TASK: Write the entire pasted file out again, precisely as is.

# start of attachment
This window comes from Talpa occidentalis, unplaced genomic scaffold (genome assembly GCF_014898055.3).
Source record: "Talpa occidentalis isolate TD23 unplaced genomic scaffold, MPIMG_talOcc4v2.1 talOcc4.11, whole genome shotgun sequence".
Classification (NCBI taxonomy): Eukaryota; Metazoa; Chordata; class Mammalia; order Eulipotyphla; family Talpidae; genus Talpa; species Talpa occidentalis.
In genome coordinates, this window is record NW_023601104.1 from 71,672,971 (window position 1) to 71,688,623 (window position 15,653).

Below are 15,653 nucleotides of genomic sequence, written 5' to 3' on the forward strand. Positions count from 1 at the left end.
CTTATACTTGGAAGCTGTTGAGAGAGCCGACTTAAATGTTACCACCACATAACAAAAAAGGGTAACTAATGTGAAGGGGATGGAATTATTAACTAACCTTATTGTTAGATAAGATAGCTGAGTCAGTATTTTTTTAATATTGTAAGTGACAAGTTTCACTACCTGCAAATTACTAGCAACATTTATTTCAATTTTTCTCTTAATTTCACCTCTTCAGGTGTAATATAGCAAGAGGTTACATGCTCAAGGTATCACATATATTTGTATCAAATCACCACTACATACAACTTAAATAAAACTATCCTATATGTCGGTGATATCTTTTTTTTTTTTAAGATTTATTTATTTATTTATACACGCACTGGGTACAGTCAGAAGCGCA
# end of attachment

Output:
This window comes from Talpa occidentalis, unplaced genomic scaffold (genome assembly GCF_014898055.3).
Source record: "Talpa occidentalis isolate TD23 unplaced genomic scaffold, MPIMG_talOcc4v2.1 talOcc4.11, whole genome shotgun sequence".
Classification (NCBI taxonomy): Eukaryota; Metazoa; Chordata; class Mammalia; order Eulipotyphla; family Talpidae; genus Talpa; species Talpa occidentalis.
In genome coordinates, this window is record NW_023601104.1 from 71,672,971 (window position 1) to 71,688,623 (window position 15,653).

Below are 15,653 nucleotides of genomic sequence, written 5' to 3' on the forward strand. Positions count from 1 at the left end.
CTTATACTTGGAAGCTGTTGAGAGAGCCGACTTAAATGTTACCACCACATAACAAAAAAGGGTAACTAATGTGAAGGGGATGGAATTATTAACTAACCTTATTGTTAGATAAGATAGCTGAGTCAGTATTTTTTTAATATTGTAAGTGACAAGTTTCACTACCTGCAAATTACTAGCAACATTTATTTCAATTTTTCTCTTAATTTCACCTCTTCAGGTGTAATATAGCAAGAGGTTACATGCTCAAGGTATCACATATATTTGTATCAAATCACCACTACATACAACTTAAATAAAACTATCCTATATGTCGGTGATATCTTTTTTTTTTTTAAGATTTATTTATTTATTTATACACGCACTGGGTACAGTCAGAAGCGCA